The putative trigger for the deterioration in ties this time around was Beijing’s displeasure at New Delhi’s casual diplomatic flirtation in May 2007 with a soft, ‘values-based’ containment initiative (Quad Initiative) that it presumed was directed at its strategic encirclement. Joint naval exercises conducted ostentatiously that summer in the Bay of Bengal by the four Quad powers plus Singapore, allegedly under NATO operational procedures and with facilitated access (for India) to the American military satellite system, added to the irritation. The real – though unstated – reason, however, was Beijing’s (exaggerated) foreboding of a pro-American tilt within the axis of coordinates of India’s foreign policy, arising from Washington’s extraordinary willingness to bend international non-proliferation norms and reinstate India as a country in good standing. That the U.S.-India civil nuclear agreement materialized barely a couple of weeks after Premier Wen’s departure from New Delhi in 2005 added to a complex perceptional mix of being caught, both, diplomatically flat-footed as well as betrayed by India’s transactional approach to ties.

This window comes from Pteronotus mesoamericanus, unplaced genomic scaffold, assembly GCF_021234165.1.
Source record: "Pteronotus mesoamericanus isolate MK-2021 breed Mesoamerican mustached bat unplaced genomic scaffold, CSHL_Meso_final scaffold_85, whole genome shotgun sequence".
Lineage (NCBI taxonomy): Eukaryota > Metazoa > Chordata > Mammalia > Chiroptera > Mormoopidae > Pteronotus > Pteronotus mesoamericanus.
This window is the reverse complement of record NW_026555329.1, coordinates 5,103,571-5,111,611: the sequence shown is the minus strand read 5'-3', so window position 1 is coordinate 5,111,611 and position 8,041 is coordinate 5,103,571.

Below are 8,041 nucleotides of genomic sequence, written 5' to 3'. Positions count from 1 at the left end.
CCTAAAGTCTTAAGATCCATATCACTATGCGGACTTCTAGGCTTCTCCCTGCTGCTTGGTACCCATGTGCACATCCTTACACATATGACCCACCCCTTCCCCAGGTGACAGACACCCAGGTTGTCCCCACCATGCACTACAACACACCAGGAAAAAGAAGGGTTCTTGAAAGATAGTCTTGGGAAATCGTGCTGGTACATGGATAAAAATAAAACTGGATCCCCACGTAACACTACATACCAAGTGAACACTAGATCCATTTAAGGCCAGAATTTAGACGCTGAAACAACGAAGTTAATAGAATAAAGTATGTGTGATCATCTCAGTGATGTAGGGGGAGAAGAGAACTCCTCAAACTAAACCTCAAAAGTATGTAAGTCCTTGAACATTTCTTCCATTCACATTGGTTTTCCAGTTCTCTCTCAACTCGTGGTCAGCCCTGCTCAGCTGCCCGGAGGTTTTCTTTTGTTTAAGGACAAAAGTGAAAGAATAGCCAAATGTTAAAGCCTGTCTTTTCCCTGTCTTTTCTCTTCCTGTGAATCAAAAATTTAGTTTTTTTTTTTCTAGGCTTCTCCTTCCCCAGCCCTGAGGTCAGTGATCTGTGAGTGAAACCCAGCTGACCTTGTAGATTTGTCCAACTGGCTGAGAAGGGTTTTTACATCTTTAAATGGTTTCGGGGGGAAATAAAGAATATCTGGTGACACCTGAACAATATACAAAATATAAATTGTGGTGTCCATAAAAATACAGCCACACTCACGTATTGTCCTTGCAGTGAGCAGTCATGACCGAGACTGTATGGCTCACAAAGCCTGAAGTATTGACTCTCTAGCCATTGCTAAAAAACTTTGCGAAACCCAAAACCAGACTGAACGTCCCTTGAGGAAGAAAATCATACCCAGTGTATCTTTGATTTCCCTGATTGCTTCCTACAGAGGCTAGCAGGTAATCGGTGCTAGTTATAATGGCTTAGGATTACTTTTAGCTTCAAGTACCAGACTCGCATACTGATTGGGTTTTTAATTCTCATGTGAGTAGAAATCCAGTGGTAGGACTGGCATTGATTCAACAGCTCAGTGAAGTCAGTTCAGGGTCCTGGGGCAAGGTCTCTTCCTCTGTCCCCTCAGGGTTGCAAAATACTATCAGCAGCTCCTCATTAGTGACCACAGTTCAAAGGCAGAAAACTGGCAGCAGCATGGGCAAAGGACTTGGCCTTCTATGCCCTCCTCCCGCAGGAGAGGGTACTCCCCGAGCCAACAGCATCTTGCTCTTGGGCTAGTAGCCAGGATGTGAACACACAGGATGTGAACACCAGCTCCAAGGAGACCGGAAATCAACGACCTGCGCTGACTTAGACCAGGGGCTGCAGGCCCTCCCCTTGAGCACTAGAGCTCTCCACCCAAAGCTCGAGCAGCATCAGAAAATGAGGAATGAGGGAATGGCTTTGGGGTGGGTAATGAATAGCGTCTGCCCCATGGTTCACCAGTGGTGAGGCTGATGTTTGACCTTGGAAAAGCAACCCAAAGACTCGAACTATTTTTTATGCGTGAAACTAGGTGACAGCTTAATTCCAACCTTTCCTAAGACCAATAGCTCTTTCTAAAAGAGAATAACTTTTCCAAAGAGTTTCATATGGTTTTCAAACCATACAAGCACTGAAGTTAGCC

Trapped in a diplomatic bind — unable to swallow (or match) the temerity of the nuclear deal; unwilling to oppose it formally either for fear of incurring New Delhi’s wrath, Beijing chose to use the expedient pressure point of territory instead as a means to signal disaffection. As quick as it had been to elevate boundary dispute resolution during the 2002-05 period, Beijing — in a pattern that has seen it calibrate its stance on outstanding territorial issues to the tenor of its overall bilateral relationship and perceptions of friendliness or hostility — was equally swift to pursue its claims inflexibly from mid-2006 onwards, on the ground and at the negotiating table.